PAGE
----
FDA Approves Apremilast for Behcet's Disease-Associated Ulcers


The selective inhibitor was previously approved to treat plaque psoriasis and psoriatic arthritis.


The US Food and Drug Administration (FDA) has approved apremilast (Otezla) for the treatment of oral ulcers associated with Behçet’s Disease, a rare chronic multisystem inflammatory disease characterized by its hard-to-treat traits.

Apremilast, an oral selective phosphodiesterase 4 (PDE4) inhibitor was approved as a 30 mg twice-daily therapy for adult patients with the rare disease—which currently affects about 5 in 100,000 US residents.

Its approval was based on the efficacy and safety results of a randomized, double-blind, placebo-controlled phase 3 RELIEF study, in which 207 previously-treated adult patients with Behçet’s Disease and active oral ulcers were treated with either therapy or placebo.

Patients administered apremilast reported a 42.7-point reduction from baseline ulcer pain, as per visual analog scale (VAS) at week 12, versus the 18.7-point reduction reported by patients on placebo.

More than half (52.9%) of treated patients reported an ulcer complete response at week 12, versus just 22.3% of the placebo arm. Treated patients reported a full day fewer average oral ulcer timeline (1.5) than the placebo arm (2.6).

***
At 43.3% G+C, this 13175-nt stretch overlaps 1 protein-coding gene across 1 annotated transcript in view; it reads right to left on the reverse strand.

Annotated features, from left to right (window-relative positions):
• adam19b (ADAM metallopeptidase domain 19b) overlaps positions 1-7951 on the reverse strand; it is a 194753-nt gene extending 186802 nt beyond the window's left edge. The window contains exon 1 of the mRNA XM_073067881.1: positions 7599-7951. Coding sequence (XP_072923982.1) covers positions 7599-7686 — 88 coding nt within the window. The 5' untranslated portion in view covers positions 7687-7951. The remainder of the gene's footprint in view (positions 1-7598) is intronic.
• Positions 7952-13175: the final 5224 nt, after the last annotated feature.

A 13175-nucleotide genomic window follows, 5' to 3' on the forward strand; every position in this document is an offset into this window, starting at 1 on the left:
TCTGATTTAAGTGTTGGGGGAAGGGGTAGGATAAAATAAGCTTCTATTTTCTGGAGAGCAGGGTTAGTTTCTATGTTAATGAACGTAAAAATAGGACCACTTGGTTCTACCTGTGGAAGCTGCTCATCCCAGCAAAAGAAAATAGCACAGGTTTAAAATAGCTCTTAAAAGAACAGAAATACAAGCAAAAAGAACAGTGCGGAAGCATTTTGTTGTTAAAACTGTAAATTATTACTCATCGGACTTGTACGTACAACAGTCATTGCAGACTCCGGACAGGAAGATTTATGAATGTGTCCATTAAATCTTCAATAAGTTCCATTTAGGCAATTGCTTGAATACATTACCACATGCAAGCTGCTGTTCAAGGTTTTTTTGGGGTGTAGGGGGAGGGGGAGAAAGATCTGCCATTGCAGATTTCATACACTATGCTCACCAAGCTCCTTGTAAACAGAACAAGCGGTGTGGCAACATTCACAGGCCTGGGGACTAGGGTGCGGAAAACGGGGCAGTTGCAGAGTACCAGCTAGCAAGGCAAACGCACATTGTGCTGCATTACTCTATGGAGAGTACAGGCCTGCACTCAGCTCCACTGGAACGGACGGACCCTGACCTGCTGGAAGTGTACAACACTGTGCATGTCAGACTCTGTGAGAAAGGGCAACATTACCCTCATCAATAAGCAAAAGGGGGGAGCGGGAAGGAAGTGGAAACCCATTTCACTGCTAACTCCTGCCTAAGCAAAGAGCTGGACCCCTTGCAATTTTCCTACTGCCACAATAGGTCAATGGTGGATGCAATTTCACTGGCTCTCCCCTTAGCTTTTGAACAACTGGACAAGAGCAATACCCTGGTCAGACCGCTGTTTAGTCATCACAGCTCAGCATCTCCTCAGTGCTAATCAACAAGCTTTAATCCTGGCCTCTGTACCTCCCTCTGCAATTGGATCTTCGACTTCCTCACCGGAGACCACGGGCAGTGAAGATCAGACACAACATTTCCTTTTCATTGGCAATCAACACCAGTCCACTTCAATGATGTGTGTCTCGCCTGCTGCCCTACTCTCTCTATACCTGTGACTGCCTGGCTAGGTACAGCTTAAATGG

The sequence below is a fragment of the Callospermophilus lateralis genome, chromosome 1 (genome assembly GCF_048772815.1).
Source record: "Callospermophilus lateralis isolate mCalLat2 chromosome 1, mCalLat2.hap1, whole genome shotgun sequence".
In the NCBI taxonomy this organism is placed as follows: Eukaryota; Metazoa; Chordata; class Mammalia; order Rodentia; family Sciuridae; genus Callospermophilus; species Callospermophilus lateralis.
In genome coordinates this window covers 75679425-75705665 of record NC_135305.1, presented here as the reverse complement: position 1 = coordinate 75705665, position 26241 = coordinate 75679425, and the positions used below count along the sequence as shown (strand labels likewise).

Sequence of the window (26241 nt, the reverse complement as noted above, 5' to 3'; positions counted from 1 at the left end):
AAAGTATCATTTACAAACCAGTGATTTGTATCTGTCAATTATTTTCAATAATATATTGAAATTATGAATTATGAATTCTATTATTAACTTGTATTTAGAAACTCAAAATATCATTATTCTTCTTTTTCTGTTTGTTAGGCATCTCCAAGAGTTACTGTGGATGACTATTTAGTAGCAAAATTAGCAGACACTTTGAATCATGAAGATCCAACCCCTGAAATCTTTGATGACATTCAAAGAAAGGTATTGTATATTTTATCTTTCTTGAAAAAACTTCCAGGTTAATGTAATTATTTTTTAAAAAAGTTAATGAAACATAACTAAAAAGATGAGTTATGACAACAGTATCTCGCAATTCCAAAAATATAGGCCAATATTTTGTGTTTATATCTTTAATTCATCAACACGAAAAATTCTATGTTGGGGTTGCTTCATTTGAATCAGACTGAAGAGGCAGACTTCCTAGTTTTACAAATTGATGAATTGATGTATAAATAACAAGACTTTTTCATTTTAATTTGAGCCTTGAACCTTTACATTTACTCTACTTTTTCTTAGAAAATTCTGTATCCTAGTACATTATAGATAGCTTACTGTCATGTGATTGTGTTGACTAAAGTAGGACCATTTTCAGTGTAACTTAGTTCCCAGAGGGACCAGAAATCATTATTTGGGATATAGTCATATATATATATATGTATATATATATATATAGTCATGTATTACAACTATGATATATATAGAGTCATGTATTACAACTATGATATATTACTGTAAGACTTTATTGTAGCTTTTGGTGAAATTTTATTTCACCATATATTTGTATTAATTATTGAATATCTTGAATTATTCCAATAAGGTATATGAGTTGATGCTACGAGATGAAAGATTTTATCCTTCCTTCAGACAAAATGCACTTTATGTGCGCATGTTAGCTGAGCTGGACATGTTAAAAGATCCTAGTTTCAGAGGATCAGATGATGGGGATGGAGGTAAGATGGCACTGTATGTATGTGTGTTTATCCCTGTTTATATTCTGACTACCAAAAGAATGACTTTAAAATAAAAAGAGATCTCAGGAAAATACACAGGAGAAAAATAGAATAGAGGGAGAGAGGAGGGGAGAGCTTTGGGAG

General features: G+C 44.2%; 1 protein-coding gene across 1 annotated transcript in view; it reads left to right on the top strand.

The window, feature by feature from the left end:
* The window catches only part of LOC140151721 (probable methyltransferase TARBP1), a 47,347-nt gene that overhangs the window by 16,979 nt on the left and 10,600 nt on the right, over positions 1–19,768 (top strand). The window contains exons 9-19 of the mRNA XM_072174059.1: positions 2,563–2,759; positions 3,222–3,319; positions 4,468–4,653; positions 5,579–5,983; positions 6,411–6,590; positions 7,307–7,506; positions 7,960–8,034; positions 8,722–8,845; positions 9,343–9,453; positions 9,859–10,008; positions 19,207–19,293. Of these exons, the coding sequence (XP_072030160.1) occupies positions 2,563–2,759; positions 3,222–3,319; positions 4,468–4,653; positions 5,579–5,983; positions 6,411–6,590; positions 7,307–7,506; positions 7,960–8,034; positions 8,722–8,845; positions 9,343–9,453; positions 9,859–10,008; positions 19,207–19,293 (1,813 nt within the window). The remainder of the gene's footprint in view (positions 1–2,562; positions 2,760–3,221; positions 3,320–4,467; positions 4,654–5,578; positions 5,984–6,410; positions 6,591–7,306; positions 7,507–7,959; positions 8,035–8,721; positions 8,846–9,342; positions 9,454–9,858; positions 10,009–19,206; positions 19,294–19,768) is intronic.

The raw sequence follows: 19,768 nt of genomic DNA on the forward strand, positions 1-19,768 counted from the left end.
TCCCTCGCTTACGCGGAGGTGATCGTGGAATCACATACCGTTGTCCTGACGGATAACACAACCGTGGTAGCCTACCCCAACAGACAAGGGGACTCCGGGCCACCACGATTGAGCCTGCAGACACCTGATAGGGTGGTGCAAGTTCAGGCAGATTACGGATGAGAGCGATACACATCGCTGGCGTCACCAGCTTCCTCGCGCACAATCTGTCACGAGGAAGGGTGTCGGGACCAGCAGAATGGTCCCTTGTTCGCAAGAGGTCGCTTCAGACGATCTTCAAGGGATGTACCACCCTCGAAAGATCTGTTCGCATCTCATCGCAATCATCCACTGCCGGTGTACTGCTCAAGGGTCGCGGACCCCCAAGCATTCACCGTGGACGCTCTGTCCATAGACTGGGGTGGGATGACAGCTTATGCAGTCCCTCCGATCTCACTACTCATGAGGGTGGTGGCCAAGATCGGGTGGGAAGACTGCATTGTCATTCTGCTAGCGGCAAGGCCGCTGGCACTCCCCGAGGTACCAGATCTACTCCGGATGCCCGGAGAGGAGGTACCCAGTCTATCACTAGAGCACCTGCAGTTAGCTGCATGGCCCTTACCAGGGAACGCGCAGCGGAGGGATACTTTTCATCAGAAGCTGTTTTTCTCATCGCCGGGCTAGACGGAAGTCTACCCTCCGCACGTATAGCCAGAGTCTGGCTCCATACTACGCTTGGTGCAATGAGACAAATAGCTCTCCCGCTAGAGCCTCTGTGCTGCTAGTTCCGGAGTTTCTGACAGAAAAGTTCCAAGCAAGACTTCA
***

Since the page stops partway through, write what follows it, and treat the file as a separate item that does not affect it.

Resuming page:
The most common adverse events to have occurred in at least 10% of patients in the trial included diarrhea, nausea, headache, and upper respiratory tract infection. The observed safety profile was consistent with the known profile of apremilast.

With the indication, apremilast is now approved to treat moderate to severe plaque psoriasis who are candidates for phototherapy or systemic therapy, adult patients with active psoriatic arthritis, and adult patients with oral ulcers associated with Behçet’s Disease.

Yusuf Yazici, MD, clinical associate professor in the Department of Medicine at New York University Langone Health, explained that oral ulcers are an extremely common and debilitating manifestation in patients with Behçet’s Disease—one that negatively impacts patient quality of life.

“In the clinical trial, OTEZLA demonstrated improvements in measures of oral ulcers at week 12,” Yazici said in a statement. “OTEZLA has the potential to be a needed treatment option for U.S. patients and their physicians, who previously had limited options available.”

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